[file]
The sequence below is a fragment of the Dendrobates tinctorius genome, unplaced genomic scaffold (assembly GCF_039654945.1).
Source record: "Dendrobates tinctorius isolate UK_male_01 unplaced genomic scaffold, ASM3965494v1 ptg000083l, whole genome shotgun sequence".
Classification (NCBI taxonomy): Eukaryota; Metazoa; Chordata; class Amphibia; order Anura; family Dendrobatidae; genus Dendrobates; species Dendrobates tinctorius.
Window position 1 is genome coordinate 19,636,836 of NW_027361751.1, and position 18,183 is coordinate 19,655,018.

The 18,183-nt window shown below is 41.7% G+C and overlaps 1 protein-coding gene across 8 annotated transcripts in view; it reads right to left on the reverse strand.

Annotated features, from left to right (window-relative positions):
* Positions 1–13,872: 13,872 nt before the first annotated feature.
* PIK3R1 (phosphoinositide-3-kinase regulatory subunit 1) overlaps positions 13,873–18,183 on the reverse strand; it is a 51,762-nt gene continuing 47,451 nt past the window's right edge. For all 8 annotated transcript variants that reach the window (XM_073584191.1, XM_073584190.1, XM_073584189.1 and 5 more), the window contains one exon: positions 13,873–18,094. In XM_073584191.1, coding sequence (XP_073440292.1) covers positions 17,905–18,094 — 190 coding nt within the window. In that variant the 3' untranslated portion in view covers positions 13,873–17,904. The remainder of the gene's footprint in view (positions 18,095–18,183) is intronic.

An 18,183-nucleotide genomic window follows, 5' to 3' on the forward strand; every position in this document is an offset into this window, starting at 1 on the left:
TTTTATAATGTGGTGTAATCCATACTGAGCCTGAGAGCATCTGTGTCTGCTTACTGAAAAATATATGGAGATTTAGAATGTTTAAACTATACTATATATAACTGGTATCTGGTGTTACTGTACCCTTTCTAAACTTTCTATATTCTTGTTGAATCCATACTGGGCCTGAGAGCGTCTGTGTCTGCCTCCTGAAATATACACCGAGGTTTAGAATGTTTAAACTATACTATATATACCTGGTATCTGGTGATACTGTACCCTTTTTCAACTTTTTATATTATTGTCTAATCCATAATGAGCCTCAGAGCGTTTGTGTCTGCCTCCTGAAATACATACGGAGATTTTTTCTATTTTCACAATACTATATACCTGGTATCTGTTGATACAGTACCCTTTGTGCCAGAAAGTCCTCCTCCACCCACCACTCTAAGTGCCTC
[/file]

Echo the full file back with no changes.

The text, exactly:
The sequence below is a fragment of the Dendrobates tinctorius genome, unplaced genomic scaffold (assembly GCF_039654945.1).
Source record: "Dendrobates tinctorius isolate UK_male_01 unplaced genomic scaffold, ASM3965494v1 ptg000083l, whole genome shotgun sequence".
Classification (NCBI taxonomy): Eukaryota; Metazoa; Chordata; class Amphibia; order Anura; family Dendrobatidae; genus Dendrobates; species Dendrobates tinctorius.
Window position 1 is genome coordinate 19,636,836 of NW_027361751.1, and position 18,183 is coordinate 19,655,018.

The 18,183-nt window shown below is 41.7% G+C and overlaps 1 protein-coding gene across 8 annotated transcripts in view; it reads right to left on the reverse strand.

Annotated features, from left to right (window-relative positions):
* Positions 1–13,872: 13,872 nt before the first annotated feature.
* PIK3R1 (phosphoinositide-3-kinase regulatory subunit 1) overlaps positions 13,873–18,183 on the reverse strand; it is a 51,762-nt gene continuing 47,451 nt past the window's right edge. For all 8 annotated transcript variants that reach the window (XM_073584191.1, XM_073584190.1, XM_073584189.1 and 5 more), the window contains one exon: positions 13,873–18,094. In XM_073584191.1, coding sequence (XP_073440292.1) covers positions 17,905–18,094 — 190 coding nt within the window. In that variant the 3' untranslated portion in view covers positions 13,873–17,904. The remainder of the gene's footprint in view (positions 18,095–18,183) is intronic.

An 18,183-nucleotide genomic window follows, 5' to 3' on the forward strand; every position in this document is an offset into this window, starting at 1 on the left:
TTTTATAATGTGGTGTAATCCATACTGAGCCTGAGAGCATCTGTGTCTGCTTACTGAAAAATATATGGAGATTTAGAATGTTTAAACTATACTATATATAACTGGTATCTGGTGTTACTGTACCCTTTCTAAACTTTCTATATTCTTGTTGAATCCATACTGGGCCTGAGAGCGTCTGTGTCTGCCTCCTGAAATATACACCGAGGTTTAGAATGTTTAAACTATACTATATATACCTGGTATCTGGTGATACTGTACCCTTTTTCAACTTTTTATATTATTGTCTAATCCATAATGAGCCTCAGAGCGTTTGTGTCTGCCTCCTGAAATACATACGGAGATTTTTTCTATTTTCACAATACTATATACCTGGTATCTGTTGATACAGTACCCTTTGTGCCAGAAAGTCCTCCTCCACCCACCACTCTAAGTGCCTC